Cold wallets, on the other hand, have no connection to the Internet. Instead, they use a physical medium to store the keys offline, making them resistant to online hacking attempts. As such, cold wallets tend to be a much safer alternative of "storing" your coins. This method is also known as cold storage and is particularly suitable for long-term investors or "HODLers."
As a way to protect users' funds, Binance only holds a small percentage of coins in its hot wallets. The remaining is kept in cold storage, disconnected from the Internet. Noteworthy, Binance DEX provides an alternative for users that prefer not to keep their funds in a centralized exchange. It's a decentralized trading platform that allows you to have total control of their private keys, while also being able to trade directly from their cold storage devices (hardware wallets).
Software wallets come in many different types, each with its own unique characteristics. Most of them are somehow connected to the Internet (hot wallets). The following are descriptions of some of the most common and important types: web, desktop, and mobile wallets.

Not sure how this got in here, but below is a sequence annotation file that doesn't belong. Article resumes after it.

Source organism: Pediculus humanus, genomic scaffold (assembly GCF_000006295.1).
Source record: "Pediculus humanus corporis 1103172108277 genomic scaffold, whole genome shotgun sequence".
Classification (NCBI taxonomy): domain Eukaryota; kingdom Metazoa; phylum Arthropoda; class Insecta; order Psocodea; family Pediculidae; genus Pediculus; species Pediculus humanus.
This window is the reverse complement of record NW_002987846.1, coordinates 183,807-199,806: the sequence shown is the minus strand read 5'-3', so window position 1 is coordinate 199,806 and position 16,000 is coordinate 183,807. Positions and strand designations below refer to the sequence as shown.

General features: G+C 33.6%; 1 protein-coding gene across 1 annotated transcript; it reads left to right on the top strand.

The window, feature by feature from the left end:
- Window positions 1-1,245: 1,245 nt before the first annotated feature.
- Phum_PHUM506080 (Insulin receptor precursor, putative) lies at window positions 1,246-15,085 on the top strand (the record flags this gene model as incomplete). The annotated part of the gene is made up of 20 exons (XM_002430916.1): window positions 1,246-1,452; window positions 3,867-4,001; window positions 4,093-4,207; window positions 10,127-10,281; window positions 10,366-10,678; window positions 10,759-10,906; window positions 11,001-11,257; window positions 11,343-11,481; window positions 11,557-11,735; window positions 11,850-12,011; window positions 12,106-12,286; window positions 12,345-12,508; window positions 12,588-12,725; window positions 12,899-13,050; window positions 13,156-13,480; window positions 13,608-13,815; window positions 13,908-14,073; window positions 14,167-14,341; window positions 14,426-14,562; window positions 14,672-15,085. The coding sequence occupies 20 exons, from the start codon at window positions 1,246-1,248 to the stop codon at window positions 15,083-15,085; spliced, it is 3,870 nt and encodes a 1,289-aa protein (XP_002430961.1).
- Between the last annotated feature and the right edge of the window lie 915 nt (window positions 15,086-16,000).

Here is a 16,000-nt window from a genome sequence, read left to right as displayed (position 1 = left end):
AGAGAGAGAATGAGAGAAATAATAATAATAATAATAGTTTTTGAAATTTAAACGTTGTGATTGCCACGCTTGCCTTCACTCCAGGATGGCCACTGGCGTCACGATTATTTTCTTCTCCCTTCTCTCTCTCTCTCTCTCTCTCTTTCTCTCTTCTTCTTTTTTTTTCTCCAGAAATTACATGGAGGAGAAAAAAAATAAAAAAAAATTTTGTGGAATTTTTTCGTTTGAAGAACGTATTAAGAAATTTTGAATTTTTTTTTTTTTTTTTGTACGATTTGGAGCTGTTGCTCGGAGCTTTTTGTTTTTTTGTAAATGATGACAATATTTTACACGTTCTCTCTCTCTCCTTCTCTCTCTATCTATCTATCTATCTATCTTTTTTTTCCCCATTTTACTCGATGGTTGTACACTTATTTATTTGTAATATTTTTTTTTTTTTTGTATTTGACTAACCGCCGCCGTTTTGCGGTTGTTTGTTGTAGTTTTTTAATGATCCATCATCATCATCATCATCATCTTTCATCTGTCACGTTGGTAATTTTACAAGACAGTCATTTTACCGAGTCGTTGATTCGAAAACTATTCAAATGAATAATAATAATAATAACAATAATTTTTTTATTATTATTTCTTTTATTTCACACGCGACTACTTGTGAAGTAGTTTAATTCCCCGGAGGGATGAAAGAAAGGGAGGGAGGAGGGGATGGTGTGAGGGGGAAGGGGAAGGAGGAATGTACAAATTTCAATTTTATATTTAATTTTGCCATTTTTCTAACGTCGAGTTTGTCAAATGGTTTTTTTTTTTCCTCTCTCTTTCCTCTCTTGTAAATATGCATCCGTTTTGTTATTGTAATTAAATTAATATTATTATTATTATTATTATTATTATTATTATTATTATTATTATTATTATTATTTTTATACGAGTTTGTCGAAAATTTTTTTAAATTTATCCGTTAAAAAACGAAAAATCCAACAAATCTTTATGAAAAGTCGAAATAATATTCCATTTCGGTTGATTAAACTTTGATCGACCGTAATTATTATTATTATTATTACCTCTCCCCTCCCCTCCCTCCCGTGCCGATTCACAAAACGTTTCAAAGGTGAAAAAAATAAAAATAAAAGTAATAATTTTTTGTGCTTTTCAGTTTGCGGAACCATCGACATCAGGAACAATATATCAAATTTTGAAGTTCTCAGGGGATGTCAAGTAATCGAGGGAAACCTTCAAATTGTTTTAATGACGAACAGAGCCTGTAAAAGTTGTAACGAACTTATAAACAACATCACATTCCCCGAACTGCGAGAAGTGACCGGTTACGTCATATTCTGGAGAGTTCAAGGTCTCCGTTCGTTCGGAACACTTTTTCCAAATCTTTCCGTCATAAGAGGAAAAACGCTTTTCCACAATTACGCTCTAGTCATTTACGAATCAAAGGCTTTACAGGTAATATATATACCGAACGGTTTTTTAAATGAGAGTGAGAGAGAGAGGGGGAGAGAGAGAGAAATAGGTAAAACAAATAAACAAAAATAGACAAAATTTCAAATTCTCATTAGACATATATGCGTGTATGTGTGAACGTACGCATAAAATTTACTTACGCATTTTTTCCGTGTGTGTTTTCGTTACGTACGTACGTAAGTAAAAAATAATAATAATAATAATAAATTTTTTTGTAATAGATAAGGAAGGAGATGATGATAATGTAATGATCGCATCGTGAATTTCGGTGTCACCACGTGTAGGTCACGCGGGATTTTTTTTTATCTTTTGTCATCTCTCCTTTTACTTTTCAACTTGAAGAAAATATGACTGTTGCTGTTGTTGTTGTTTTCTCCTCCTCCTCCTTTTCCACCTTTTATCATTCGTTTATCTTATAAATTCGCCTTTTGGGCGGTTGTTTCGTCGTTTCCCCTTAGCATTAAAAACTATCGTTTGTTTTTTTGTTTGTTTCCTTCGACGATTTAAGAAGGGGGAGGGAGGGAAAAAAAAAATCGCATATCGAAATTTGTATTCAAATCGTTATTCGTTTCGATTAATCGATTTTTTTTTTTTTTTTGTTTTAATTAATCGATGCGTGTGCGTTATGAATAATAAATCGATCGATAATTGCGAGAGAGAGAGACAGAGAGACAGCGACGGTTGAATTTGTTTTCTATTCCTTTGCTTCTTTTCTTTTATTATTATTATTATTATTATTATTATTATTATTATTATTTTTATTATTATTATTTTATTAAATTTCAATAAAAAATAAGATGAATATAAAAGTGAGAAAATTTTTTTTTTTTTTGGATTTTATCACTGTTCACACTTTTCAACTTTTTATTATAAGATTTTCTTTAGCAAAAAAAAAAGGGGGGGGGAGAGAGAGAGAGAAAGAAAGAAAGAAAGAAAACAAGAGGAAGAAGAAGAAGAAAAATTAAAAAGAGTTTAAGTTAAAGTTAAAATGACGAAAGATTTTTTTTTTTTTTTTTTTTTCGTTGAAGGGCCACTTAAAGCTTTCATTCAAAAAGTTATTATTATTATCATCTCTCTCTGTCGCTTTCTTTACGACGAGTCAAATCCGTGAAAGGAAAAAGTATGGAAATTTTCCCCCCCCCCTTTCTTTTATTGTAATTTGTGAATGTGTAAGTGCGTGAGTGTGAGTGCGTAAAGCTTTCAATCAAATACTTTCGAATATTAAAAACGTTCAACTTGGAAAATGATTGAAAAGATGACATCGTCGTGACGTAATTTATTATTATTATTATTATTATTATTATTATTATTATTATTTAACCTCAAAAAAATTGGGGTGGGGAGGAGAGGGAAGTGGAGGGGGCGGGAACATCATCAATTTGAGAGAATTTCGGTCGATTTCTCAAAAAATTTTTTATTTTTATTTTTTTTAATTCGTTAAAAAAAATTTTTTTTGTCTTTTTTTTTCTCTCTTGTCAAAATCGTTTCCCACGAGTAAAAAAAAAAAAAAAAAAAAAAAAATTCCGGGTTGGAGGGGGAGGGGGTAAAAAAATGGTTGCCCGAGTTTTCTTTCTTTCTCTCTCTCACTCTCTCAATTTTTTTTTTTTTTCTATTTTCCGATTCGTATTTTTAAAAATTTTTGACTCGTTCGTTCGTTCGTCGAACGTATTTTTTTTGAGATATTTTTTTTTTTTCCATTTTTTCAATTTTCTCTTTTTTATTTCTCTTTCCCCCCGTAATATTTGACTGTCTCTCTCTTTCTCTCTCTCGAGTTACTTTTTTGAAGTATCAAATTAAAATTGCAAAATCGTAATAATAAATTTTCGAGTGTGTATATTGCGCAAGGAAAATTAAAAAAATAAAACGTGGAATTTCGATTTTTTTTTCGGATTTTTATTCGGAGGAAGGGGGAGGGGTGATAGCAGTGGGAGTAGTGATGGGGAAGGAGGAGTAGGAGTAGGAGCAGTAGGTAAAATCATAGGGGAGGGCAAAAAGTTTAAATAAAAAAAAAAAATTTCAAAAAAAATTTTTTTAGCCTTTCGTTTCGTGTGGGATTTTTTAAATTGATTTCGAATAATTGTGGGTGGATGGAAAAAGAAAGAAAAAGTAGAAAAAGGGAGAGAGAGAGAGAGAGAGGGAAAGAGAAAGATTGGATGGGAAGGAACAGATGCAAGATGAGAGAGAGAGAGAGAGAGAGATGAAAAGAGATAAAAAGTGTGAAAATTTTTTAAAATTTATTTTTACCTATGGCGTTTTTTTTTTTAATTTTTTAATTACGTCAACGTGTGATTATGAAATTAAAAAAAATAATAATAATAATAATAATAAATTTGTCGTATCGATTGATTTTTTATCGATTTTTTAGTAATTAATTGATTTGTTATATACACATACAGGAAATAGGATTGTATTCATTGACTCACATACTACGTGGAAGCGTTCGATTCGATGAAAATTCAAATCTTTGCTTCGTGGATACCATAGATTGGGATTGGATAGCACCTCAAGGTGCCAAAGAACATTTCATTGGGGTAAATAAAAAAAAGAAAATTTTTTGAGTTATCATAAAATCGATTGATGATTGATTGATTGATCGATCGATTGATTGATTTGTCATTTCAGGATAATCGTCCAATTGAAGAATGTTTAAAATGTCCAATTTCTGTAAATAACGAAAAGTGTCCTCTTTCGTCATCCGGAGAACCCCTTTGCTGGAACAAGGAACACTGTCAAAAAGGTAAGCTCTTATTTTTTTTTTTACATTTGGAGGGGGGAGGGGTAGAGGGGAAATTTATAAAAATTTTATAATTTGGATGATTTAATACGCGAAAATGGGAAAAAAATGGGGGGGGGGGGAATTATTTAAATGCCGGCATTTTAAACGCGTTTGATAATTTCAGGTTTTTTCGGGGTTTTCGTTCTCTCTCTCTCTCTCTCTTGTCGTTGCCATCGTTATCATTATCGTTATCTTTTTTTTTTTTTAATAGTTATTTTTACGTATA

You can use web wallets to access blockchains through a browser interface without having to download or install anything. This includes both exchange wallets and other browser-based wallet providers.
In most cases, you can create a new wallet and set a personal password to access it. However, some service providers hold and manage the private keys on your behalf. Although this may be more convenient for inexperienced users, it's a dangerous practice. If you don't hold your private keys, you're trusting your money to someone else. To address this problem, many web wallets now allow you to manage their keys, either entirely or through shared control (via multi-signatures). So it's important to check the technical approach of each wallet before choosing the most suitable for you.
When using cryptocurrency exchanges, you should consider making use of the protection tools available. The Binance Exchange offers several security features, such as device management, multi-factor authentication, anti-phishing code, and withdrawal address management.
As the name implies, a desktop wallet is a software you download and execute locally on your computer. Unlike some web-based versions, desktop wallets give you full control over your keys and funds. When you generate a new desktop wallet, a file called "wallet.dat" will be stored locally on your computer. This file contains the private key information used to access your cryptocurrency addresses so you should encrypt it with a personal password.
If you encrypt your desktop wallet, you will be required to provide your password every time you run the software so that it can read the wallet.dat file. If you lose this file or forget your password, you will most likely lose access to your funds.